John Holbo brings us The Ones Who Take the Train to Omelas:
A couple years back I made a post about Le Guin’s “Omelas”. I teach it, and it’s been rattling around up there in the attic. I had this idea for a visual gag. And that led to a story, which led back to rethinking my story thoughts. I wrote a little essay. […]
Nice illustrations and valuable thoughts on a justly famous story.
[Via Crooked Timber]
Caroline O’Donoghue on How I imagine an annual performance review with the dog would go:
Hello, dog. Please take a seat. I’m so glad we could find time for this little chat.
Are you… Ok, you’re still sitting down.
So to begin… Still sitting down. Right. Maybe the tight circular movements can wait until after our annual performance review, and you can just stand for the meantime.
I know you only do the little circle movements when you’re anxious. I also know why you are anxious. You have sensed, correctly I think, that there has been a certain level of disharmony among the senior members of staff (me and Gavin) and much of that unhappiness has stemmed from our disappointment in your most recent work. […]
Probably doesn’t end the way you’d expect…
[Via Memex 1.1]
I should have linked to this when it was originally posted, but never mind: I like it when Randy Milholland shares some parenting wisdom with his audience.
Mean, moody, magnificent. Roy Kent : He’s here, he’s there, he’s every f***ing where:
With hindsight, it’s so obvious…
Nowadays they’re screaming just as hard (even louder, if anything), but by default we’ve muted that sound. Clever us.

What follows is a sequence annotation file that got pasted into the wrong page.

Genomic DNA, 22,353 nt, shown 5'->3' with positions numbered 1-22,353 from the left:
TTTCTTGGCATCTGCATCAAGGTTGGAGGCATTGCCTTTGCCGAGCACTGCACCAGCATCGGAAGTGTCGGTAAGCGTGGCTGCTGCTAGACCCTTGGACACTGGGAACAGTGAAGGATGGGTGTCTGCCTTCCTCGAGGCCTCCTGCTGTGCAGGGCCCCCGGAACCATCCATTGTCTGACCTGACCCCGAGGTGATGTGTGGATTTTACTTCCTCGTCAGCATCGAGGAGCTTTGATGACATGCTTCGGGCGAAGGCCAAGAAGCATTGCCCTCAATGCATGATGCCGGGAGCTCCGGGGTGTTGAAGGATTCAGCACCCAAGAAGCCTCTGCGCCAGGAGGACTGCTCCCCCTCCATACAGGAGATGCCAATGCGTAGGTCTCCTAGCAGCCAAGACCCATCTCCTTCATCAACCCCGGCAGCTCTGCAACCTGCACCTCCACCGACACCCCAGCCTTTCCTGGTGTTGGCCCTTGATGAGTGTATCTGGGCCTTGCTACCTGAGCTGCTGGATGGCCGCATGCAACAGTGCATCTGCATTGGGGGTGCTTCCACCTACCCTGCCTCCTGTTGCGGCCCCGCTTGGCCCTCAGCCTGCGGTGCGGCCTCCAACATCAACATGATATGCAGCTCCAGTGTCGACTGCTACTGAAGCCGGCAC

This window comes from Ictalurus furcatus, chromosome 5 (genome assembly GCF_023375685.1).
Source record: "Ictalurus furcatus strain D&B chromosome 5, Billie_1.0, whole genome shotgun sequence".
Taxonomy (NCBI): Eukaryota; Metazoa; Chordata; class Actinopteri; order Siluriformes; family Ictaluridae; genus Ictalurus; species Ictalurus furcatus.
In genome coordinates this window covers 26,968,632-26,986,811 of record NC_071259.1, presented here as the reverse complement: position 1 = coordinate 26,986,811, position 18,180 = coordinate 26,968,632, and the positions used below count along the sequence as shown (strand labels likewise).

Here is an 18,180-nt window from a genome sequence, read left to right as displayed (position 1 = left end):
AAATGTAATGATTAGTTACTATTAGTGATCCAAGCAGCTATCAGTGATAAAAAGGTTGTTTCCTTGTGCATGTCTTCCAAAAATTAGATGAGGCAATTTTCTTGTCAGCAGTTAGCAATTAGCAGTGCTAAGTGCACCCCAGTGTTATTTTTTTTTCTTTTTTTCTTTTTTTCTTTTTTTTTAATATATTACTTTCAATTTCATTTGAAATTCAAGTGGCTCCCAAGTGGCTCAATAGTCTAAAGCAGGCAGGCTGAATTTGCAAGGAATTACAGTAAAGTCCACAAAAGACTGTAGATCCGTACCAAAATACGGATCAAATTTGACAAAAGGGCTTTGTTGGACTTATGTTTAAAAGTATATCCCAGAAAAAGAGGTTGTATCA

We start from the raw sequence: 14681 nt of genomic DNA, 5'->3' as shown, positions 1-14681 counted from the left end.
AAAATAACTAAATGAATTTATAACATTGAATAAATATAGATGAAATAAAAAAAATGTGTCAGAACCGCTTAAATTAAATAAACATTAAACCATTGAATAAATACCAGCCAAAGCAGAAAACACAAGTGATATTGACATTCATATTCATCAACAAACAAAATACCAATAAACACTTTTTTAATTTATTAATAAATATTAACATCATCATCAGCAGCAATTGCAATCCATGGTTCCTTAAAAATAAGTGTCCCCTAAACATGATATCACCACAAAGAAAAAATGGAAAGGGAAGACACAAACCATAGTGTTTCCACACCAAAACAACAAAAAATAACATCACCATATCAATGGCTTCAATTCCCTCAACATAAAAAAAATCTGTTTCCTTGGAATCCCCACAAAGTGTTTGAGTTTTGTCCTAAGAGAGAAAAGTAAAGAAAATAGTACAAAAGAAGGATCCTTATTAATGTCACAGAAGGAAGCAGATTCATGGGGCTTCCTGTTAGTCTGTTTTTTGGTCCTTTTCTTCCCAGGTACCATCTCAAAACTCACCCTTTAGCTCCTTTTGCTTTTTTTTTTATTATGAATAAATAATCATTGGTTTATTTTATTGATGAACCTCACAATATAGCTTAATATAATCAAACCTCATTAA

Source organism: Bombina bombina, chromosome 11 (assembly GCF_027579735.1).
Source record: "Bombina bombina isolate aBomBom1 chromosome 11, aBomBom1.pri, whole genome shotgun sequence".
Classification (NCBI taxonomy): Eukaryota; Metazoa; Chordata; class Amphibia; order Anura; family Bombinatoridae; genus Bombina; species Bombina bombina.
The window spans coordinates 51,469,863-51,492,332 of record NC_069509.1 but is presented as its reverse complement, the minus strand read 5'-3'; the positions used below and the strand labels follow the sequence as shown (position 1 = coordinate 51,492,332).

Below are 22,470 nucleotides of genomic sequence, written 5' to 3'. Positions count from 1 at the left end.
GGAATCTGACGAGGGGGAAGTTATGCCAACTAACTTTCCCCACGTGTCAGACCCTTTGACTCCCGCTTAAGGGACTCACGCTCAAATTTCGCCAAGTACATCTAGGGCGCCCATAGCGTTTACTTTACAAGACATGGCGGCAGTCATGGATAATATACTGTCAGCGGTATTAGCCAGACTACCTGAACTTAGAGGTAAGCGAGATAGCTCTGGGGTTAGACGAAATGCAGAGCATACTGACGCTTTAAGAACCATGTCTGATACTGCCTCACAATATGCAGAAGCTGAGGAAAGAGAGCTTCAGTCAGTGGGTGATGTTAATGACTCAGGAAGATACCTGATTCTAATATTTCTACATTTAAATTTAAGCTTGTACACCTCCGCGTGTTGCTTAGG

[Via RT by @BenHammersley]
What has the world come to when the whims of noblemen no longer control the lives of the masses?
We live in interesting times, to be sure.
Stolen from The Cloud Genie:
There’s a joke that I’ve always been partial to: a software engineering type rubs a lamp and a genie appears. The genie says that he’ll grant the engineer $1 billion, but only if they can spend $100 million in a single month with three rules. “You can’t gift it away. You can’t gamble with it. And you can’t throw it away.” The software engineer responds with “Well, can I use AWS?” The genie responds with “okay, there are four rules.” […]
[Via The Tao of Mac]
From Dirty Feed, a magnificent, thoroughly documented deep dive into the history of one of the greatest punchlines in the history of British television:
Sad to contemplate that none of the three actors involved is still with us, but what a memorial to their work together on a programme that shaped a generation’s view of how government worked.
Fascinating to see the history of that joke pieced together, and the very different version of the punchline used in earlier incarnations.